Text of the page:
Therapist perceptions of a rehabilitation research study in the intensive care unit: a trinational survey assessing barriers and facilitators to implementing the CYCLE pilot randomized clinical trial Academic Article uri icon

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abstract

  • Abstract Background Rehabilitation interventions, including novel technologies such as in-bed cycling, could reduce critical illness-associated morbidity. Frontline intensive care unit (ICU) therapists often implement these interventions; however, little is known about their perceptions of engaging in clinical research evaluating these technologies. Objective To understand frontline therapist perceptions of barriers and facilitators to implementing a pilot randomized controlled trial (RCT) of early in-bed cycling with mechanically ventilated patients in the ICU and outcome measures (CYCLE Pilot RCT; NCT02377830). Methods We developed a 115-item, self-administered, electronic survey informed by 2 complementary knowledge translation (KT) models: the Capability-Opportunity-Motivation-Behaviour (COM-B) system and the Theoretical Domains Framework (TDF). We included demographics and 3 sections: Rehabilitation Practice and Research, Cycling, and Physical Outcome Measures. Each section contained items related to the COM-B system and TDF domains. Item formats included 7-point Likert-type scale questions (1 = strongly disagree, 7 = strongly agree) and free-text responses. We invited therapists (physiotherapists, occupational therapists, and therapy assistants) who participated in the international, multi-center, CYCLE Pilot RCT to complete this cross-sectional survey. We descriptively analyzed results by survey section, COM-B attribute, TDF domain, and individual question within and across sections. We identified barriers based on items with median scores < 4/7. Results Our response rate was 85% (45/53). Respondents were from Canada (67%), the USA (21%), and Australia (11%). The majority had a physiotherapy background (87%) and previous research experience (87%). By section, Rehabilitation Practice and Research (85%; 95% confidence interval (CI) [82%, 87%]) was higher than Cycling (77%; 95% CI [73%, 80%]) and Outcome Measures (78%; 95% CI [75%, 82%]). Across the 3 sections, Motivation was lower than Capability and Opportunity. The most common Motivation barrier was the emotion TDF domain, related to the time required to conduct cycling and outcome measures (median [1st, 3rd quartiles] 3/7 [2, 6]). Conclusions Frontline ICU therapists had positive perceptions of research engagement. However, we identified barriers related to Motivation, and concerns regarding time to implement the research protocol. Our results can inform specific KT strategies to engage frontline ICU therapists and optimize protocol implementation in critical care rehabilitation research.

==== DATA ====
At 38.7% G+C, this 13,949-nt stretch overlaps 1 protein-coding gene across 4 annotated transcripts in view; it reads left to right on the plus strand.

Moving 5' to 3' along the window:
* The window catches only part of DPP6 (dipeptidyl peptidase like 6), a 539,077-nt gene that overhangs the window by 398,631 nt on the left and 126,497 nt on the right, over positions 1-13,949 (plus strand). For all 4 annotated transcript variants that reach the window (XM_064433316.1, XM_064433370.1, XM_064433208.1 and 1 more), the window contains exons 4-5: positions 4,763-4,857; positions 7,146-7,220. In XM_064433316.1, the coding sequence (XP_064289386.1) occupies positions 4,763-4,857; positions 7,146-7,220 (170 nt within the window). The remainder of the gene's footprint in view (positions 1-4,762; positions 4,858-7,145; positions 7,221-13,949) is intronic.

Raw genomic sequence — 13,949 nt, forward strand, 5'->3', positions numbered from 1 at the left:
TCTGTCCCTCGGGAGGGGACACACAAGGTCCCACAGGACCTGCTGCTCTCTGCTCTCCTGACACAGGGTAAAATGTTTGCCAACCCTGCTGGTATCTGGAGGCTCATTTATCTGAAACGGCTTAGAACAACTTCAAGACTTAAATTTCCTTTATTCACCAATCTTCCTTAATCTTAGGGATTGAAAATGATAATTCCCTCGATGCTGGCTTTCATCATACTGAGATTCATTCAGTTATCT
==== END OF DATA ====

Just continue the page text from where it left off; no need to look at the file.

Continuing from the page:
publication date

  • December 2019